Suzlon Energy Ltd will restructure its debt, sell assets and raise capital from its founder and other shareholders, as the wind turbine maker attempts to come out of the woods after revealing a $1-billion default.
The company said in a stock-exchange filing on Thursday it will recast its debt with a group of 19 lenders and mobilise up to Rs 400 crore ($55.51 million) from founder Tulsi Tanti and drugmaker Sun Pharmaceutical Industries Ltd’s promoters. The company’s board has also approved selling some assets, it said, without elaborating.
Pune-based Suzlon, one of the world’s biggest makers of wind turbines, has been struggling for the past few years and was even reported to have held talks with potential investors in recent months.
In early January, the company disclosed Rs 7,256 crore ($1.05 billion) in loan defaults. At the time, it also said that it had total outstanding debt of Rs 12,785 crore and foreign currency borrowings of Rs 1,263 crore. In July last year, Suzlon had defaulted on the last tranche of its payment of foreign currency convertible bonds worth $172 million (Rs 1,183 crore).
Suzlon didn’t specify the amount of debt it is restructuring. But it said it will issue equity shares totalling Rs 200 crore, optionally convertible debentures worth Rs 4,100 crore and 50 crore warrants at one rupee each to the lenders. The company’s lenders include State Bank of India, Life Insurance Corporation, Axis Bank, Bank of Baroda, Bank of India, ICICI Bank, IDBI Bank and Yes Bank.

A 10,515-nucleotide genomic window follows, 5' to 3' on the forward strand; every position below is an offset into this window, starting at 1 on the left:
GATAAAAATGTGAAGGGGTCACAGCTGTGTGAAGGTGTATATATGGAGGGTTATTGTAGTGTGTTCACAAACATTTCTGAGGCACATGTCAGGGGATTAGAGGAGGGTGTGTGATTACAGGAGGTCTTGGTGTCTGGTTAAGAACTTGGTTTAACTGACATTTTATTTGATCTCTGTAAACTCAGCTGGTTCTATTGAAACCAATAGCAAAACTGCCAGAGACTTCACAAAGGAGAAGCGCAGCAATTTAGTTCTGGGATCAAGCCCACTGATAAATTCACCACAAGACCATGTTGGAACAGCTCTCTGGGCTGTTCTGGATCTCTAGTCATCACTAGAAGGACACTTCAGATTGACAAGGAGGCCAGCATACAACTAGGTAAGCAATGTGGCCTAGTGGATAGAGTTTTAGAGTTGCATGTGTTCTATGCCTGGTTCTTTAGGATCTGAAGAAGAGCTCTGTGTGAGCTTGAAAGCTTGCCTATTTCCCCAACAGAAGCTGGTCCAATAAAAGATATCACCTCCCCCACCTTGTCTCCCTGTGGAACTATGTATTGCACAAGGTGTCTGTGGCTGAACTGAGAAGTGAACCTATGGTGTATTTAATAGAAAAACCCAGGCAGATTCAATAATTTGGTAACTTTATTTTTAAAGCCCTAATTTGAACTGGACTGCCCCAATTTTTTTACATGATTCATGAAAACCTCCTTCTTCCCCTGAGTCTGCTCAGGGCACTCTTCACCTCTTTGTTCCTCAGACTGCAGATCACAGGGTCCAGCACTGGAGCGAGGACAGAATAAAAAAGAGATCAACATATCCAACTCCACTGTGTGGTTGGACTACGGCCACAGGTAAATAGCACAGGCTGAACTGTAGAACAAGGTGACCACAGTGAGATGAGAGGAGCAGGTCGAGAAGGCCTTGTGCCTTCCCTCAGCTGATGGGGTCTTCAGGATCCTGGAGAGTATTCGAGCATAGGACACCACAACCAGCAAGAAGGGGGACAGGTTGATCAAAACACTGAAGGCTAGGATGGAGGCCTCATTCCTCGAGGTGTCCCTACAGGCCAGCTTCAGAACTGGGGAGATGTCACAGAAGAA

The shareholders who will inject fresh capital into the company include founder Tanti as well as Sun Pharma’s promoters, led by its billionaire founder Dilip Shanghvi, who already own a stake of about 21% in Suzlon.
This isn’t the first time Suzlon is restructuring its debt. In 2012, Suzlon became India’s biggest defaulter of convertible notes. The same year, it started a debt restructuring process. It has been struggling ever since.
In July last year, when Suzlon defaulted on its foreign currency debts, its lenders signed an inter-creditor agreement under the Reserve Bank of India’s framework for resolution of stressed assets. This agreement expired on January 7 this year but was later extended until April 30.
Last year, media reports had also suggested that Canadian investment firm Brookfield was eyeing a majority stake in Suzlon to help the wind turbine maker pay off its debt.
Suzlon has also sold some assets to mobilise funds. In November 2018, for instance, it sold its remaining 51% stake in two solar power ventures to Ontario-based Canadian Solar Inc.